The Orchardist

The Orchardist

Large Print - 2012 | Large print edition
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At the turn of the twentieth century, reclusive orchardist William Talmadge tends to his apples and apricots. One day, two teenaged girls steal his fruit and later return to see the man who gave them no chase. Feral, scared, and pregnant, they take up on Talmadge's land and indulge in his reservoir of compassion. But just as the girls begin to trust him, men arrive in the orchard with guns ...
Publisher: Waterville, Maine : Thorndike Press, 2012
Edition: Large print edition
ISBN: 9781410453600
141045360X
Branch Call Number: x Large Print Coll
Characteristics: 671 pages (large print) ; 23 cm

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d
debover60
Feb 17, 2017

Very dreamy, lyrical novel, the pace and character of which is intimately woven into the landscapes, the seasons, the unrelenting hardship and loneliness of a settler's life in Washington in the late 1800s through to the 1920s. The area around Wenatchee, Washington is beautifully evoked, as is Lake Chelan and the early years of the fledgling fruit industry as it grew to the large apple export industry it would eventually become with modern transportation options. On Talmadge's orchard, he is left alone with his thoughts and responsibilities until two violated runaway girls steal food from him, and overturn his carefully ordered life. The cast of characters' words to one another, sparse as they are, merge into their unspoken thoughts, unseparated by notation of grammatical punctuation. The Orchardist is an ode to love, to taking chances on seedlings which might or mightn't prosper, to the risk of welcoming that and those which might grow near you yet break you if lost, to keeping the love steady no matter the cost. The novel drags a bit mid-way, but it is a character-driven and descriptively wrought tale, and it moves itself back on to its steady, hard path, ending not with drums and a marching band, but quiet contemplation. Beautiful literature.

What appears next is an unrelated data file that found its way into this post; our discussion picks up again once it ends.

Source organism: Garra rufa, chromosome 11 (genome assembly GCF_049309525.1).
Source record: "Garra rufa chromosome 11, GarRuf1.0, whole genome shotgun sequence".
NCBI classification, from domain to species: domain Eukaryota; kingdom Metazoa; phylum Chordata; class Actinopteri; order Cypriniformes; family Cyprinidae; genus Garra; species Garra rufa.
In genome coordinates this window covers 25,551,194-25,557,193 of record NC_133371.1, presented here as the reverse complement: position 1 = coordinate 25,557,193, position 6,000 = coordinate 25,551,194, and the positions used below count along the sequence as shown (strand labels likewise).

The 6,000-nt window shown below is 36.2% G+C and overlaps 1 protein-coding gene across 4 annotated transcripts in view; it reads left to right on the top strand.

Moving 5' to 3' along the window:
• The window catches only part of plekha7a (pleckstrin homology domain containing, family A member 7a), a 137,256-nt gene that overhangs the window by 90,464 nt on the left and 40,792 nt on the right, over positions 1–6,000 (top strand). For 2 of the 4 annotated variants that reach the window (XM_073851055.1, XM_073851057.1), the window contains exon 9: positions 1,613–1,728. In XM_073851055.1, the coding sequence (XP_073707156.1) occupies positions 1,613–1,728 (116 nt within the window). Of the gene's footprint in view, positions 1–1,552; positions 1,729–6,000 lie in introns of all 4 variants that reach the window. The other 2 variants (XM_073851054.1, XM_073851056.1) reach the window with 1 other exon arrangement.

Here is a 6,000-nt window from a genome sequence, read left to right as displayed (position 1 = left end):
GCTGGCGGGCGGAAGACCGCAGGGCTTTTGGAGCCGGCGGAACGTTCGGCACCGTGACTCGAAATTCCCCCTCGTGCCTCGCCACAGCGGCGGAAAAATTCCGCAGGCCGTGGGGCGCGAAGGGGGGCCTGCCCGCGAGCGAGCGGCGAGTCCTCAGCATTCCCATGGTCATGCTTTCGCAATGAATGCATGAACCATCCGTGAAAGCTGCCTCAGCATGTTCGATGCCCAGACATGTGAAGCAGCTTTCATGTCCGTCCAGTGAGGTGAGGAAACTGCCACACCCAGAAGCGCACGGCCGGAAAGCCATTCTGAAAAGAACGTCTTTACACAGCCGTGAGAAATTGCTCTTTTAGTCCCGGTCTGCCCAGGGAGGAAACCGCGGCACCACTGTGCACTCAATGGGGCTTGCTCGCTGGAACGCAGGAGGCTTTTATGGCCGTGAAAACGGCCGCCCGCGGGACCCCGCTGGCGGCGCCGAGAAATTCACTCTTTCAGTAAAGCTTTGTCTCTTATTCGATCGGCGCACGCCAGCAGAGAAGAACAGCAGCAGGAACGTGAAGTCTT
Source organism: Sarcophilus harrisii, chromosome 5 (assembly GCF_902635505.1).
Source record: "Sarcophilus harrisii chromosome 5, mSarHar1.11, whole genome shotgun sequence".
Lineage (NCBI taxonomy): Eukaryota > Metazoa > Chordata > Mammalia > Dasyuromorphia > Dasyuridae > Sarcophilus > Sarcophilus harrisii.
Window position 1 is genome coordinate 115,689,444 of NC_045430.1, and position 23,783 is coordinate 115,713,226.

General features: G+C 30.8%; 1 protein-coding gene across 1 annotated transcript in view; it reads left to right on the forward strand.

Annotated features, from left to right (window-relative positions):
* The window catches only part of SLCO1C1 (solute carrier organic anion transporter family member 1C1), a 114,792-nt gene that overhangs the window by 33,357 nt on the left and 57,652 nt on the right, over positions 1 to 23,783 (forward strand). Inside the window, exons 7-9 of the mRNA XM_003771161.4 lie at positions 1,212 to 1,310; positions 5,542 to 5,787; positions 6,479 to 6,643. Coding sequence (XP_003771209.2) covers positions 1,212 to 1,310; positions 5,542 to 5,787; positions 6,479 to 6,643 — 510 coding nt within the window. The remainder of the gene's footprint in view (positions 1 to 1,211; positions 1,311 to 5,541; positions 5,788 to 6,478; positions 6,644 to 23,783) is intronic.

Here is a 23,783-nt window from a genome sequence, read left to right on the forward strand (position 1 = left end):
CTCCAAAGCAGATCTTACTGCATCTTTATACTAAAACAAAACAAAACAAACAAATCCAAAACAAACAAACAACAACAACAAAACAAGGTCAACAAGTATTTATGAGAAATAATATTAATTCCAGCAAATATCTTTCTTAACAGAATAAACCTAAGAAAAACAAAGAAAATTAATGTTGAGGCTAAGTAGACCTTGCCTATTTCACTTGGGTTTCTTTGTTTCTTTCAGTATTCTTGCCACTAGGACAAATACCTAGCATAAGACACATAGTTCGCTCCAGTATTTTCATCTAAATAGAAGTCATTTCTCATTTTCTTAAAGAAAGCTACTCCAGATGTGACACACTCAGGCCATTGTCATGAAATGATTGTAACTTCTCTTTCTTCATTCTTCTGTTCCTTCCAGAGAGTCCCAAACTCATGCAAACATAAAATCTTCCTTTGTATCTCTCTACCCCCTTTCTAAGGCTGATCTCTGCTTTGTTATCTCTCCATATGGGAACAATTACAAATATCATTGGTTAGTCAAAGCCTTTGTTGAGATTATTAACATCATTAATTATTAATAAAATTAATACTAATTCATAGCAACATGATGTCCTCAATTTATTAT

m
miaone
Feb 01, 2017

It held my attention in the beginning, and for the first third, approximately. Then the inability of any of the characters to open their mouths and talk to each other becomes tedious. Then extremely tedious. Finally, unbearably tedious. That would be tolerable if this were a book in which something happens, but it doesn't, much. I could sum up the plot in, probably, 3 sentences. I DID finish the book because it became a challenge to see if I could keep reading it and not throw it against the wall in frustration. Also, while there are lots of paragraphs about the orchard, I never really felt it. In fact, though clearly, by their actions, the main characters do have feelings, their inability to express them even through the author makes them seem two-dimensional. Unfortunately, the two main characters don't even have two dimensions that are clear. No one does.
In short (which nothing in the book was) not the characters, nor the setting, nor the writing is worth the effort of reading this book. It's a slog. You know what happens by reading the summary. Don't expect anything else to happen, because it doesn't.

f
finn75
Dec 04, 2016

Kind hearted hermit like orchardist haunted by the loss of his sister takes in two runaway pregnant girls. It is a lovely and sad story showing how your past if not dealt with can destroy your future.

s
savtadina
Jul 26, 2016

I will be going to Eastern Washington, near Lake Chelan for a week in September, so another in the group suggested that we read this book and discuss it while we are vacationing together.

The book is set at the end of the 19th century and the beginning of the 20th in rural Eastern Washington. It focuses on two "damaged families" who intersect. There is a heavy sadness/melancholy throughout the book, alternating with positive flavor as one of the families moves forward in spite of the adversities.

I did get a feel for rural Washington at that time. The descriptions of the scenery and the characters was well done.